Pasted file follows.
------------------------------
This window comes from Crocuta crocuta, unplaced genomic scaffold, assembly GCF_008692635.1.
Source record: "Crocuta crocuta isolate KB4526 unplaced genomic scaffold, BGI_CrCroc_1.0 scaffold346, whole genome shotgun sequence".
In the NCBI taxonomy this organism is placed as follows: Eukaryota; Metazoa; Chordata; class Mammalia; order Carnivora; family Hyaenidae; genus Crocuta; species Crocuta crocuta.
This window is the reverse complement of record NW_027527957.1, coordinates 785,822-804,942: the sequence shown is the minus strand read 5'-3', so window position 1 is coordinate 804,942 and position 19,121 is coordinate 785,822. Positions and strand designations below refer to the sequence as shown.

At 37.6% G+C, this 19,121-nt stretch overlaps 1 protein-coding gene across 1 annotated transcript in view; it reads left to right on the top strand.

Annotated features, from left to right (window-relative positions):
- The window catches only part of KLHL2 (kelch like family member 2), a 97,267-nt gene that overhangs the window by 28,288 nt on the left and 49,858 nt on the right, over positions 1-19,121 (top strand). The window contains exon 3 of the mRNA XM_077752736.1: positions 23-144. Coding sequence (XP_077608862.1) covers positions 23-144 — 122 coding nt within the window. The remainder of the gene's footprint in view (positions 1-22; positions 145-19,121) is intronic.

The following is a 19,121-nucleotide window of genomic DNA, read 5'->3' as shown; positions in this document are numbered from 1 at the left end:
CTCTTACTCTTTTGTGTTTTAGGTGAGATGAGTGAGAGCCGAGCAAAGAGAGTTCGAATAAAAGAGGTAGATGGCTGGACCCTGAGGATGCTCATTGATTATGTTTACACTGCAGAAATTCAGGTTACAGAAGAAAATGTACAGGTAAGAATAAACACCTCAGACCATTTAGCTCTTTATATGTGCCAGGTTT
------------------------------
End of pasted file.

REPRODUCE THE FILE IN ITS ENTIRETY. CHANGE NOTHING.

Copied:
This window comes from Crocuta crocuta, unplaced genomic scaffold, assembly GCF_008692635.1.
Source record: "Crocuta crocuta isolate KB4526 unplaced genomic scaffold, BGI_CrCroc_1.0 scaffold346, whole genome shotgun sequence".
In the NCBI taxonomy this organism is placed as follows: Eukaryota; Metazoa; Chordata; class Mammalia; order Carnivora; family Hyaenidae; genus Crocuta; species Crocuta crocuta.
This window is the reverse complement of record NW_027527957.1, coordinates 785,822-804,942: the sequence shown is the minus strand read 5'-3', so window position 1 is coordinate 804,942 and position 19,121 is coordinate 785,822. Positions and strand designations below refer to the sequence as shown.

At 37.6% G+C, this 19,121-nt stretch overlaps 1 protein-coding gene across 1 annotated transcript in view; it reads left to right on the top strand.

Annotated features, from left to right (window-relative positions):
- The window catches only part of KLHL2 (kelch like family member 2), a 97,267-nt gene that overhangs the window by 28,288 nt on the left and 49,858 nt on the right, over positions 1-19,121 (top strand). The window contains exon 3 of the mRNA XM_077752736.1: positions 23-144. Coding sequence (XP_077608862.1) covers positions 23-144 — 122 coding nt within the window. The remainder of the gene's footprint in view (positions 1-22; positions 145-19,121) is intronic.

The following is a 19,121-nucleotide window of genomic DNA, read 5'->3' as shown; positions in this document are numbered from 1 at the left end:
CTCTTACTCTTTTGTGTTTTAGGTGAGATGAGTGAGAGCCGAGCAAAGAGAGTTCGAATAAAAGAGGTAGATGGCTGGACCCTGAGGATGCTCATTGATTATGTTTACACTGCAGAAATTCAGGTTACAGAAGAAAATGTACAGGTAAGAATAAACACCTCAGACCATTTAGCTCTTTATATGTGCCAGGTTT